Truck tyres needing to be retired.

 In News

The DVSA has begun to target trucks with ageing tyres. Their “Guide to maintaining roadworthiness” has been updated specifically aimed at limiting the use of older tyres on HGVs.

Under their updated guidance, if the DVSA finds a tyre older than 10 years on a vehicle as part of their normal work, they will initiate investigations into the vehicle operator.

Jesse Norman, Roads Minister stated:

“This is an important step forward in our efforts to improve tyre safety. The Department for Transport is continuing to work with experts to collect robust evidence on older tyres. This research will report back in the spring.”

The DVSA Chief Executive, Gareth Llewellyn commented:

“Tyre safety is vital and DVSA has always taken strong action to protect the public from unsafe tyres of all ages.

“By changing our approach, we’re sending the message that no one should use tyres more than 10 years old,”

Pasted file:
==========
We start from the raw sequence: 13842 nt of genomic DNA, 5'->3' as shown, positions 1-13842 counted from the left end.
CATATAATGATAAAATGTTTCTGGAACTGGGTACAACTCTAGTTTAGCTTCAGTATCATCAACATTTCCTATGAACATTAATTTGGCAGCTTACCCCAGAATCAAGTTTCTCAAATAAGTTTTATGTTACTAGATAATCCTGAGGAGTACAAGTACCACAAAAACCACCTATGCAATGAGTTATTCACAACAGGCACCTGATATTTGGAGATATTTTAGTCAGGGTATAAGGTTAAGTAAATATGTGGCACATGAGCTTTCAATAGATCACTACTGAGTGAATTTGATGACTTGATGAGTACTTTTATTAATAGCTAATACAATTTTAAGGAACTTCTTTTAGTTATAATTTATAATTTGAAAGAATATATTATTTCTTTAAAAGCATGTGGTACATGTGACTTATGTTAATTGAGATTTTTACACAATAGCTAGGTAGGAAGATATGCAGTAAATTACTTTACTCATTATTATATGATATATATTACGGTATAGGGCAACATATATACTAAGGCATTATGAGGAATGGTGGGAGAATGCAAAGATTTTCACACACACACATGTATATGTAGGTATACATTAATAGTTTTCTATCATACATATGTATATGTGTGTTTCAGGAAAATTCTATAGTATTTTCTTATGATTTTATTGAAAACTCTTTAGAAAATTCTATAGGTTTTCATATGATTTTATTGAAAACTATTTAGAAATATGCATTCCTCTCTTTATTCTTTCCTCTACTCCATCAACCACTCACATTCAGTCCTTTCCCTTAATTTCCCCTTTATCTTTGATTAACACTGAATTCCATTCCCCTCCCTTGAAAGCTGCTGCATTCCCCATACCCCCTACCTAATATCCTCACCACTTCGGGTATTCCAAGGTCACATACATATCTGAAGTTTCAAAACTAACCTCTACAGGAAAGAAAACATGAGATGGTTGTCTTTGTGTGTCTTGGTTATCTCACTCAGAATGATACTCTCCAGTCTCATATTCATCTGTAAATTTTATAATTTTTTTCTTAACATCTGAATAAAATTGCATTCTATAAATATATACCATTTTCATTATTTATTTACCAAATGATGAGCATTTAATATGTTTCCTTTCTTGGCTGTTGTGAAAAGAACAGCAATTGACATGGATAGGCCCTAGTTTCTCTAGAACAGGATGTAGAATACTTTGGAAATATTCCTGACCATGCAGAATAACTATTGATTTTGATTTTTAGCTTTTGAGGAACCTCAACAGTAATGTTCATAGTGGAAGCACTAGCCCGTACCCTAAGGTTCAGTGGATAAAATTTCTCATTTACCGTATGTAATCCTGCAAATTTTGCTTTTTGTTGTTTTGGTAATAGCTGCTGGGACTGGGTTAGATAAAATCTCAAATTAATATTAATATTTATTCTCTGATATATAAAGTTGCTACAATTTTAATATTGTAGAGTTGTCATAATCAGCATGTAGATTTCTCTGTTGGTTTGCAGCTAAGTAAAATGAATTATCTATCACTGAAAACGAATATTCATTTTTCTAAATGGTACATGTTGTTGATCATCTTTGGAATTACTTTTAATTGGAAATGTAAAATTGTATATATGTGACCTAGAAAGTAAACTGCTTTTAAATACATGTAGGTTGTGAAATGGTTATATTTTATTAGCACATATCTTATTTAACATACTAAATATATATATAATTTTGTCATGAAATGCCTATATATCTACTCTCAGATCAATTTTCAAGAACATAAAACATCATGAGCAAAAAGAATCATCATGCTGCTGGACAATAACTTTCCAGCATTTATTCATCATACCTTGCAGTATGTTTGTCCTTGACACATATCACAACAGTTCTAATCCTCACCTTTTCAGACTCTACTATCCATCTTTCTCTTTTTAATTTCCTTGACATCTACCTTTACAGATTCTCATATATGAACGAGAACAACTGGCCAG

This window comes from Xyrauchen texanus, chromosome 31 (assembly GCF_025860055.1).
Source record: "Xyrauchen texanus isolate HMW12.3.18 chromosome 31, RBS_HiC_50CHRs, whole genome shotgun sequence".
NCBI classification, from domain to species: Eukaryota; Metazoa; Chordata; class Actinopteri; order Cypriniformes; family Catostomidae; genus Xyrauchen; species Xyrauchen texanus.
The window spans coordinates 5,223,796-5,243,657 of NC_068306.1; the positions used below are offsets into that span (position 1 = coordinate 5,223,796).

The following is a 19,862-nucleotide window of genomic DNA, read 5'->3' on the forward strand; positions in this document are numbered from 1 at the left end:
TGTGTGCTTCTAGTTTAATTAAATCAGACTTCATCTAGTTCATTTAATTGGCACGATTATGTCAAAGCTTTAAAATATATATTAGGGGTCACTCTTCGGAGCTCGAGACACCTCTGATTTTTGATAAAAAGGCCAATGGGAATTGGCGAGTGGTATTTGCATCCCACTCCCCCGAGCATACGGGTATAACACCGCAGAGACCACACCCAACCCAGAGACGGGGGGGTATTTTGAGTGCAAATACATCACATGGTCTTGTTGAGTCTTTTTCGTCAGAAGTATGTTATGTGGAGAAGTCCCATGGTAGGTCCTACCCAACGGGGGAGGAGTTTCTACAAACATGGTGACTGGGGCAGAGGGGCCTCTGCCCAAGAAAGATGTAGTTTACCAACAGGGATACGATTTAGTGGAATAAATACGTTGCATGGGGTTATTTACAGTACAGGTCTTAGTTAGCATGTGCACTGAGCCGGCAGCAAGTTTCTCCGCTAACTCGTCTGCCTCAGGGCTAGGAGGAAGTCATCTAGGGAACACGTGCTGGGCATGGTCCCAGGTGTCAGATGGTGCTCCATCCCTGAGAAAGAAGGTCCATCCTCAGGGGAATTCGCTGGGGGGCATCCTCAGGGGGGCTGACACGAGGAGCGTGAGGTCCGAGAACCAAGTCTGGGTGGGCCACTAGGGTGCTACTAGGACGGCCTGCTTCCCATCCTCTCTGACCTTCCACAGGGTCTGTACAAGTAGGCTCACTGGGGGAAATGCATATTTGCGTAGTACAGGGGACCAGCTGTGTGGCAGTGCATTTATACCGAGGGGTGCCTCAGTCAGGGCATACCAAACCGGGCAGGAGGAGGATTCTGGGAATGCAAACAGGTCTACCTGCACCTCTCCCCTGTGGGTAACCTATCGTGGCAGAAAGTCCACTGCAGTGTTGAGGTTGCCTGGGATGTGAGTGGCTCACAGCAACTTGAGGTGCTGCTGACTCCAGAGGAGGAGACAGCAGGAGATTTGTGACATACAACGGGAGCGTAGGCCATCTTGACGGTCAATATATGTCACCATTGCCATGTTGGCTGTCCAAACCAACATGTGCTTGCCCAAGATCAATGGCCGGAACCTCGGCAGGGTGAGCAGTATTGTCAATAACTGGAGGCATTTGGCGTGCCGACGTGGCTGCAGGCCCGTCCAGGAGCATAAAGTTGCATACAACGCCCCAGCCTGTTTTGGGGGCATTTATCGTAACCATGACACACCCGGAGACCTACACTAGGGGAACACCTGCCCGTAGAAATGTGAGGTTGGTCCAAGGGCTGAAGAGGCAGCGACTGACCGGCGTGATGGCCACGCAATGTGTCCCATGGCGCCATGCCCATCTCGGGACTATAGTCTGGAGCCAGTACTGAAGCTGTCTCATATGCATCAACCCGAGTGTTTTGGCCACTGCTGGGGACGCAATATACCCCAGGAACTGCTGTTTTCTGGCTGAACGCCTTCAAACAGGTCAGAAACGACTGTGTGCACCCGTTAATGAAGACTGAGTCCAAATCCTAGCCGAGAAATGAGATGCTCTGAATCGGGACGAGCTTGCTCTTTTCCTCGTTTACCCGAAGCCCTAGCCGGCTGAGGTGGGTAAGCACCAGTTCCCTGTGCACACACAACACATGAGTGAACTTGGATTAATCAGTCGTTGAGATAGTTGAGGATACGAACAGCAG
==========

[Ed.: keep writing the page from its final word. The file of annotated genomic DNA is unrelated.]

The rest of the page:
The guide update is a direct result from a study into the safety of ageing tyres, undertaken by the Department of Transport completed earlier in the year.

Phil Lloyd, head of engineering and vehicles standards policy at the FTA, said:

“Tyre condition is of critical importance to the safety of the vehicle’s driver, their passengers and to others road users.

Although commercial drivers are responsible for ensuring they check the general condition of their tyres daily, a more in-depth inspection should be undertaken by vehicle engineers or tyre inspectors.

FTA advises all drivers to request an age evaluation as part of their vehicle check. Older tyres may look sound at first glance, but on closer inspection, a small crack or perishing of the rubber compound may be evident – the effects of which may compromise both the safety of the tyre and the vehicle,”

Paul Allegra, Technical Director with the Road Haulage Association (RHA) added:

“Old tyres can let you down in more ways than you think. At first glance the tyres may look ok and pose no risk. But remember, the older the tyre the greater the risk of sidewall failures and tread separation occurring, placing you, your employees and others at risk.”

The revision of the DVSA’s guide has also been updated to help drivers ensure they record the height of their vehicle during their daily walk around checks. This in turn should hopefully reduce the number of bridge strikes, as drivers are reminded daily of their own vehicle’s height.

Follow the link to read the full Guide to Maintaining Roadworthiness document.

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